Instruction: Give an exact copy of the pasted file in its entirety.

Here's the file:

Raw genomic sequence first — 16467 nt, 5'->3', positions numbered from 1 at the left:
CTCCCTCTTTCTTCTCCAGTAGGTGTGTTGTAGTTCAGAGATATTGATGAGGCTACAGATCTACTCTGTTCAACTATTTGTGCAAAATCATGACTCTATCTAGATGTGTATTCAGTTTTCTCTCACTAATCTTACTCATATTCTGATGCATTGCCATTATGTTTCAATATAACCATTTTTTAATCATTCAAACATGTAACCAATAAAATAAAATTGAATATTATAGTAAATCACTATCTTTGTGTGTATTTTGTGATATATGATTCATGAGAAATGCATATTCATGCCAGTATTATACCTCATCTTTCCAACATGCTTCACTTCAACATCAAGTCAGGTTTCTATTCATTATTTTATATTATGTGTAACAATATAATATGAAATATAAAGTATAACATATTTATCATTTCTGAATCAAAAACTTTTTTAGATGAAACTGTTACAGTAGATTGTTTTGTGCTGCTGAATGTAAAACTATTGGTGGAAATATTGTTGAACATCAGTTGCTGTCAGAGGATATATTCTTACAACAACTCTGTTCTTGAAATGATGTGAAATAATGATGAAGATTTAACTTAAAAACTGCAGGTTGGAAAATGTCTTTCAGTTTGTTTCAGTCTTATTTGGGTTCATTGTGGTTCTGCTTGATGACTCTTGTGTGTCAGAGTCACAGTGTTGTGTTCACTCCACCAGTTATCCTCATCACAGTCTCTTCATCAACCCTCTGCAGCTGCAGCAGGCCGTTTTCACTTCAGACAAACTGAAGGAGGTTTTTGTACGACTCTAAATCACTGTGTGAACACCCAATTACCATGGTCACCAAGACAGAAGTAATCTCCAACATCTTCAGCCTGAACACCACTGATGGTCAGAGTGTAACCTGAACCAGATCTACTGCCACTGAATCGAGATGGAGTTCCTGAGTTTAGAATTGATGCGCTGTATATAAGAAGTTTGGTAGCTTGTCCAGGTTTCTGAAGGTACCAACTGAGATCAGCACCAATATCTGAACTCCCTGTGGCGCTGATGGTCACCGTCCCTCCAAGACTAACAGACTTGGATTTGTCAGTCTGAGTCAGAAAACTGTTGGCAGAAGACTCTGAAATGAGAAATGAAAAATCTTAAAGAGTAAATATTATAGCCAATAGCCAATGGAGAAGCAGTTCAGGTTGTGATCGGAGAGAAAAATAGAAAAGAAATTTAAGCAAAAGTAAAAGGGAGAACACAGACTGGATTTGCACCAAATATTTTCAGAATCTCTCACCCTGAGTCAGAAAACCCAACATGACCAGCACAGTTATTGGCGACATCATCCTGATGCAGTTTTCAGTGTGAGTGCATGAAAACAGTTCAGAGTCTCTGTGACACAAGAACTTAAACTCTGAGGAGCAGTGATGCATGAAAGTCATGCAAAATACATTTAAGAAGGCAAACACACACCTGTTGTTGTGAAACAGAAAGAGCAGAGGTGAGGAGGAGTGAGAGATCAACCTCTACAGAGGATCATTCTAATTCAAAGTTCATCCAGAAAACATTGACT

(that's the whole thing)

Raw genomic sequence first — 16467 nt, 5'->3', positions numbered from 1 at the left:
CTCCCTCTTTCTTCTCCAGTAGGTGTGTTGTAGTTCAGAGATATTGATGAGGCTACAGATCTACTCTGTTCAACTATTTGTGCAAAATCATGACTCTATCTAGATGTGTATTCAGTTTTCTCTCACTAATCTTACTCATATTCTGATGCATTGCCATTATGTTTCAATATAACCATTTTTTAATCATTCAAACATGTAACCAATAAAATAAAATTGAATATTATAGTAAATCACTATCTTTGTGTGTATTTTGTGATATATGATTCATGAGAAATGCATATTCATGCCAGTATTATACCTCATCTTTCCAACATGCTTCACTTCAACATCAAGTCAGGTTTCTATTCATTATTTTATATTATGTGTAACAATATAATATGAAATATAAAGTATAACATATTTATCATTTCTGAATCAAAAACTTTTTTAGATGAAACTGTTACAGTAGATTGTTTTGTGCTGCTGAATGTAAAACTATTGGTGGAAATATTGTTGAACATCAGTTGCTGTCAGAGGATATATTCTTACAACAACTCTGTTCTTGAAATGATGTGAAATAATGATGAAGATTTAACTTAAAAACTGCAGGTTGGAAAATGTCTTTCAGTTTGTTTCAGTCTTATTTGGGTTCATTGTGGTTCTGCTTGATGACTCTTGTGTGTCAGAGTCACAGTGTTGTGTTCACTCCACCAGTTATCCTCATCACAGTCTCTTCATCAACCCTCTGCAGCTGCAGCAGGCCGTTTTCACTTCAGACAAACTGAAGGAGGTTTTTGTACGACTCTAAATCACTGTGTGAACACCCAATTACCATGGTCACCAAGACAGAAGTAATCTCCAACATCTTCAGCCTGAACACCACTGATGGTCAGAGTGTAACCTGAACCAGATCTACTGCCACTGAATCGAGATGGAGTTCCTGAGTTTAGAATTGATGCGCTGTATATAAGAAGTTTGGTAGCTTGTCCAGGTTTCTGAAGGTACCAACTGAGATCAGCACCAATATCTGAACTCCCTGTGGCGCTGATGGTCACCGTCCCTCCAAGACTAACAGACTTGGATTTGTCAGTCTGAGTCAGAAAACTGTTGGCAGAAGACTCTGAAATGAGAAATGAAAAATCTTAAAGAGTAAATATTATAGCCAATAGCCAATGGAGAAGCAGTTCAGGTTGTGATCGGAGAGAAAAATAGAAAAGAAATTTAAGCAAAAGTAAAAGGGAGAACACAGACTGGATTTGCACCAAATATTTTCAGAATCTCTCACCCTGAGTCAGAAAACCCAACATGACCAGCACAGTTATTGGCGACATCATCCTGATGCAGTTTTCAGTGTGAGTGCATGAAAACAGTTCAGAGTCTCTGTGACACAAGAACTTAAACTCTGAGGAGCAGTGATGCATGAAAGTCATGCAAAATACATTTAAGAAGGCAAACACACACCTGTTGTTGTGAAACAGAAAGAGCAGAGGTGAGGAGGAGTGAGAGATCAACCTCTACAGAGGATCATTCTAATTCAAAGTTCATCCAGAAAACATTGACT